They evaluated the quality of ingredients at their disposal and determined their flavor profiles. They considered how one food might work with another according to taste, aroma, and appearance. They understood the importance of food safety and maintaining freshness, and identified the proper way to store and hold various ingredients. And, they relied upon rudimentary tools such as mortars and pestles to pound out “sarakas” flat rice cakes.
Mom Hester Hunter, of South Carolina, explains that cooks balanced work and home with advance preparation and organization. In her WPA interview, she said: “De peoples sho cook dey dinner for Sunday on Saturday in dat day en time.”
Slave women also applied classic techniques (like those taught in today’s culinary academies) to common ingredients. They supplemented meager stocks and broths with fresh meat scraps. They braised meat bones and aromatic vegetables into stews; roasted wild game; stewed wild leaves and greens; thickened meal into mush; preserved seasonal fruits into jelly, substituted sweet potatoes for rice, cured ham. They coped with the differences between “tenderness and putrefaction;” understood timing, frying, poaching, sautéing, galantines, fermentation, custards, and forcemeats.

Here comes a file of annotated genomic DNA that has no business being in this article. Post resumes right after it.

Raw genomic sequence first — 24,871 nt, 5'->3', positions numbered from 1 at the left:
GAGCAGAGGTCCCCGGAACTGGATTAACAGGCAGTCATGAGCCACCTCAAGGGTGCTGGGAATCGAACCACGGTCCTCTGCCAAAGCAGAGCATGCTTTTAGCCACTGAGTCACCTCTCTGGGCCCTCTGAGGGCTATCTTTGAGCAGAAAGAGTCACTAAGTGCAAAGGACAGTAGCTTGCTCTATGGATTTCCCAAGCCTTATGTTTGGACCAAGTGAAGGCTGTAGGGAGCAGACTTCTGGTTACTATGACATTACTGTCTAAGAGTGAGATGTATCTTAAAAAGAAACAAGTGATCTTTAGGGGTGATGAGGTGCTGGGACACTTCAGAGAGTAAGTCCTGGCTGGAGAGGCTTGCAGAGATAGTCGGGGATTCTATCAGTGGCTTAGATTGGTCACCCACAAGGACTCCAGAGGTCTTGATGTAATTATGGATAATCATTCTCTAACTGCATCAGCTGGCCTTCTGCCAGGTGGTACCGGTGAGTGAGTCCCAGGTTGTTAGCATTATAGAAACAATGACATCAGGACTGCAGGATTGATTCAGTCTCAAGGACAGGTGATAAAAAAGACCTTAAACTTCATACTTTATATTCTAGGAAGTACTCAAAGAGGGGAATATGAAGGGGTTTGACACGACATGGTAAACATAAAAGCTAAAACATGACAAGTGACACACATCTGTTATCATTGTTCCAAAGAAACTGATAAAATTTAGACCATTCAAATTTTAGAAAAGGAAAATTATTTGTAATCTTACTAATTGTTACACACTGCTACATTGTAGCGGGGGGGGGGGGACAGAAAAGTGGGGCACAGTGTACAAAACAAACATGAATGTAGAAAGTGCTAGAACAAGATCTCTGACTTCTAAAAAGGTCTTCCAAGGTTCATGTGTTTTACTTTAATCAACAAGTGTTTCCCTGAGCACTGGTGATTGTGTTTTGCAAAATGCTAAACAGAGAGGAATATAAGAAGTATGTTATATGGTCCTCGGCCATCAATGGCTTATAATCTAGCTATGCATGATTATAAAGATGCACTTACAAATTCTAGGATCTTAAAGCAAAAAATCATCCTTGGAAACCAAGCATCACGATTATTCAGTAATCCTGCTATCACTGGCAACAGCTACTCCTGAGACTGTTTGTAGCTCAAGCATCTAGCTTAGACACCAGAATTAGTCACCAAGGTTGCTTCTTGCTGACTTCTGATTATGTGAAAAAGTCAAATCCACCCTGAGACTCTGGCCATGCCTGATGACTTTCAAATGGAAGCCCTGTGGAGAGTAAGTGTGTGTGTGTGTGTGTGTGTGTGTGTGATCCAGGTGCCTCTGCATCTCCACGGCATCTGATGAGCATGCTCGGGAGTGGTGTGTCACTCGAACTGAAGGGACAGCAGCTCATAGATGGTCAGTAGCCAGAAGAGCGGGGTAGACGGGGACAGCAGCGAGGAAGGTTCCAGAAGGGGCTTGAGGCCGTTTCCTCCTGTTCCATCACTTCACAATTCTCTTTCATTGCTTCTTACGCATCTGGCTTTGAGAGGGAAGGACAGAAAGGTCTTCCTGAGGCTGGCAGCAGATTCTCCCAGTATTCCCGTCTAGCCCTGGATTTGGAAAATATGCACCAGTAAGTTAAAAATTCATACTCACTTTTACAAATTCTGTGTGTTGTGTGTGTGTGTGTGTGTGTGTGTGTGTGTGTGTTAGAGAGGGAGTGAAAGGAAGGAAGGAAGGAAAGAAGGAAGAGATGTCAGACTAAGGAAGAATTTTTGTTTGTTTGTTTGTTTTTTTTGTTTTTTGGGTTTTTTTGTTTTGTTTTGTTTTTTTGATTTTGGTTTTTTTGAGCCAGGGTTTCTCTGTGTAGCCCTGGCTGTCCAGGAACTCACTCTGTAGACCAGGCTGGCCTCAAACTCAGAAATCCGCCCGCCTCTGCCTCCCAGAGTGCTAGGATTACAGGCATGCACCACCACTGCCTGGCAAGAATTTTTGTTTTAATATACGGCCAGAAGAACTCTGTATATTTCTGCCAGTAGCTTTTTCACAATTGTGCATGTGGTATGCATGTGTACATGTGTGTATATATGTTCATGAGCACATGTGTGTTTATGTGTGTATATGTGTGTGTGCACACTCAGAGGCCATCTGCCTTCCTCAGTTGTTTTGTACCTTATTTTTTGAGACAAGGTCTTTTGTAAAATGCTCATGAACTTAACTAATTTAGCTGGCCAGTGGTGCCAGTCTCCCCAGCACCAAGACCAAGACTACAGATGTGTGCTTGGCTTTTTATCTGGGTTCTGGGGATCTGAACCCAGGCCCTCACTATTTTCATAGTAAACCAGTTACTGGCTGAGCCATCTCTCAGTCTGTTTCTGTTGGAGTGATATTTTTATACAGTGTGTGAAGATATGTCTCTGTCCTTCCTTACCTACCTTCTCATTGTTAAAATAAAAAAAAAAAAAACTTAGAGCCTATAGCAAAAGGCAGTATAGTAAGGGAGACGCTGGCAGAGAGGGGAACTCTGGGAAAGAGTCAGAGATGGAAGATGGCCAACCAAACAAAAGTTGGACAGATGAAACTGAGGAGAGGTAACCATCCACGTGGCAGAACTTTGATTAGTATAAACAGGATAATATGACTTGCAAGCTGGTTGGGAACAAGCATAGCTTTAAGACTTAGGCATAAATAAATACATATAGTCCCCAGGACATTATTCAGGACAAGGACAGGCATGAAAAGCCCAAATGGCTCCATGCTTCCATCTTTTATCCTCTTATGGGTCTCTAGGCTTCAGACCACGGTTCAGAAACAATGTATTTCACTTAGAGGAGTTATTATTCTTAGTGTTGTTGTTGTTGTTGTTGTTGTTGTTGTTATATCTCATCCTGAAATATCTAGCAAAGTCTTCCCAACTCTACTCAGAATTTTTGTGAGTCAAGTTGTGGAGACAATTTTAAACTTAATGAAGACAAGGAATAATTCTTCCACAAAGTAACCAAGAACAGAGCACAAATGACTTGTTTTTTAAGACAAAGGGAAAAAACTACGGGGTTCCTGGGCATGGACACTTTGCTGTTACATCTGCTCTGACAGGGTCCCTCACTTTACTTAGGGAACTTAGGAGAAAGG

Michelle Obama’s new initiative doesn’t tell us exactly how to improve our health and slow the pace toward obesity, but even casual observers can see some clues in our ancestry: Simple, fresh ingredients. Plucked from the garden. Made from scratch. Following standard techniques. Spiced with cultural seasonings. Portion control.
What were some of your mother’s food rules? “Clean your plate; eat your vegetables?” Click Comments below to share them with us.
In Her Kitchen
Collard Greens and Turkey
- 3 ½ quarts water
- 1 smoked turkey leg
- 1 onion, chopped, about 1 cup
- 3 garlic cloves, minced
- 2 pounds (2 bunches) collard greens, chopped
- Salt, pepper
- Bring water, turkey, onion and garlic to boil in a large kettle, then reduce the heat and simmer 20 minutes. Meanwhile prepare the greens. Cut off and discard about 4 inches of the stem. Stack 5 or 6 leaves, roll up, and slice greens into 1-inch strips. Roughly chop, chopping stems more than the green tops. Add greens to the turkey broth, cover, and cook over medium heat about 2 hours. Season to taste with salt and pepper.
Number of servings: 8
In Her Kitchen